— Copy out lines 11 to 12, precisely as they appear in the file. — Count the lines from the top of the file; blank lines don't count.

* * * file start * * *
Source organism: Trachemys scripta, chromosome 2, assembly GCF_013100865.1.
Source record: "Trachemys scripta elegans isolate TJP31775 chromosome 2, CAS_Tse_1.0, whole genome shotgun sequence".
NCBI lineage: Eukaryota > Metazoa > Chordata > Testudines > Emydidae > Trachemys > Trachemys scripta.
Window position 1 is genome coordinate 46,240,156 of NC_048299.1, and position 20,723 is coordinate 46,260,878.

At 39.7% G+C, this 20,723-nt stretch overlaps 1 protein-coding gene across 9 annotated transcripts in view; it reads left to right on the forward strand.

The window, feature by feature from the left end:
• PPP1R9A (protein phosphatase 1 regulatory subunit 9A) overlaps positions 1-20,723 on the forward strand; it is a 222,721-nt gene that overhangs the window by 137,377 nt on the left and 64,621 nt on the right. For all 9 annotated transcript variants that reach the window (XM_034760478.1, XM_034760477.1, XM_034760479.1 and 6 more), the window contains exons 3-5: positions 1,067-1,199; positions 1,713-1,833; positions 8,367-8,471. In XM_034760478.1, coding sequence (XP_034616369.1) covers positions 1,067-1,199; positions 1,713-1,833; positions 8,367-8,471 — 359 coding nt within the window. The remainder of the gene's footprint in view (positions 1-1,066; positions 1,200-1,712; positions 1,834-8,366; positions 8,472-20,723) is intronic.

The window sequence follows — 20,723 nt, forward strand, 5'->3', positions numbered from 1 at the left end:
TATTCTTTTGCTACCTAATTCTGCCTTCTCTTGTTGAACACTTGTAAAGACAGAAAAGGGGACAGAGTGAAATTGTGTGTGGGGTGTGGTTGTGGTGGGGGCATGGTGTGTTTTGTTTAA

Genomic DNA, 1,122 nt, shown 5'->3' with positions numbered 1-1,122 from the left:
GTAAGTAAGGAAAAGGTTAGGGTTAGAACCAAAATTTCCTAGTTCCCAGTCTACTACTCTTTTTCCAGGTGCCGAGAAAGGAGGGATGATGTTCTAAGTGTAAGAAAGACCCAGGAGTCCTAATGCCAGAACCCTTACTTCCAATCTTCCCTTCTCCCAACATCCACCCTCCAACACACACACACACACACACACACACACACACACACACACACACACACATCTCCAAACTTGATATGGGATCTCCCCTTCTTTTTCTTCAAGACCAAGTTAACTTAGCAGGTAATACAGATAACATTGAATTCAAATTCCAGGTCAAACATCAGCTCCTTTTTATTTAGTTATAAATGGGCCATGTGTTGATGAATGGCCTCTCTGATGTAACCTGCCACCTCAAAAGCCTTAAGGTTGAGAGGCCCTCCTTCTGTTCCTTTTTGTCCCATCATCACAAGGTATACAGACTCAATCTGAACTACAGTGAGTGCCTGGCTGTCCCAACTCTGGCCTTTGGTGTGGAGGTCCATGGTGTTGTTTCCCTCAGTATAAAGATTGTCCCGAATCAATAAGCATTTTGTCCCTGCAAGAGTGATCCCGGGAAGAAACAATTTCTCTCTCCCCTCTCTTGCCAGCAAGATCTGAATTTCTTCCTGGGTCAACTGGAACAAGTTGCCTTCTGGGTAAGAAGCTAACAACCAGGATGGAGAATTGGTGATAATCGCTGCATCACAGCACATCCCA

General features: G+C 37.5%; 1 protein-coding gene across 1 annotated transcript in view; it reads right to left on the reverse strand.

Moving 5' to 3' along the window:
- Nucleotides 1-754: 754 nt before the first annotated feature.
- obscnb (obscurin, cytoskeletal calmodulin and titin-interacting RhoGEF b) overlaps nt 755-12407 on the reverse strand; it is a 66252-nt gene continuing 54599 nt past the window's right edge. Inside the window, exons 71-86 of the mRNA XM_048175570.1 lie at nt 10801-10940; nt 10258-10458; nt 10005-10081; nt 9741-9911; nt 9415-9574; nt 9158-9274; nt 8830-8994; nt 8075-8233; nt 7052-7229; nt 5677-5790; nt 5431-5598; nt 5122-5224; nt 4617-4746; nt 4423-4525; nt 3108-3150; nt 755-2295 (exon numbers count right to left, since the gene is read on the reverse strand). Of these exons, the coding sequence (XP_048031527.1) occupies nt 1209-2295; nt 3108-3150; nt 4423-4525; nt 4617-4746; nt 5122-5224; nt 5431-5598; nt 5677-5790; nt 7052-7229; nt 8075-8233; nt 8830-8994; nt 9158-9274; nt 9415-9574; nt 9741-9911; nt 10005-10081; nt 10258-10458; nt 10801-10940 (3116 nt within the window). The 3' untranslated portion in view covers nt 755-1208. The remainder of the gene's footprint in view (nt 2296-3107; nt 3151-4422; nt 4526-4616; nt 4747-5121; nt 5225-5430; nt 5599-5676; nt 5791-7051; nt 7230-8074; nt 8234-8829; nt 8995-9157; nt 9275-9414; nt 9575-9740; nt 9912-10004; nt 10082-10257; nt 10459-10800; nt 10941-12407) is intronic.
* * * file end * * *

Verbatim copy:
GTAAGTAAGGAAAAGGTTAGGGTTAGAACCAAAATTTCCTAGTTCCCAGTCTACTACTCTTTTTCCAGGTGCCGAGAAAGGAGGGATGATGTTCTAAGTGTAAGAAAGACCCAGGAGTCCTAATGCCAGAACCCTTACTTCCAATCTTCCCTTCTCCCAACATCCACCCTCCAACACACACACACACACACACACACACACACACACACACACACACACACATCTCCAAACTTGATATGGGATCTCCCCTTCTTTTTCTTCAAGACCAAGTTAACTTAGCAGGTAATACAGATAACATTGAATTCAAATTCCAGGTCAAACATCAGCTCCTTTTTATTTAGTTATAAATGGGCCATGTGTTGATGAATGGCCTCTCTGATGTAACCTGCCACCTCAAAAGCCTTAAGGTTGAGAGGCCCTCCTTCTGTTCCTTTTTGTCCCATCATCACAAGGTATACAGACTCAATCTGAACTACAGTGAGTGCCTGGCTGTCCCAACTCTGGCCTTTGGTGTGGAGGTCCATGGTGTTGTTTCCCTCAGTATAAAGATTGTCCCGAATCAATAAGCATTTTGTCCCTGCAAGAGTGATCCCGGGAAGAAACAATTTCTCTCTCCCCTCTCTTGCCAGCAAGATCTGAATTTCTTCCTGGGTCAACTGGAACAAGTTGCCTTCTGGGTAAGAAGCTAACAACCAGGATGGAGAATTGGTGATAATCGCTGCATCACAGCACATCCCA

General features: G+C 37.5%; 1 protein-coding gene across 1 annotated transcript in view; it reads right to left on the reverse strand.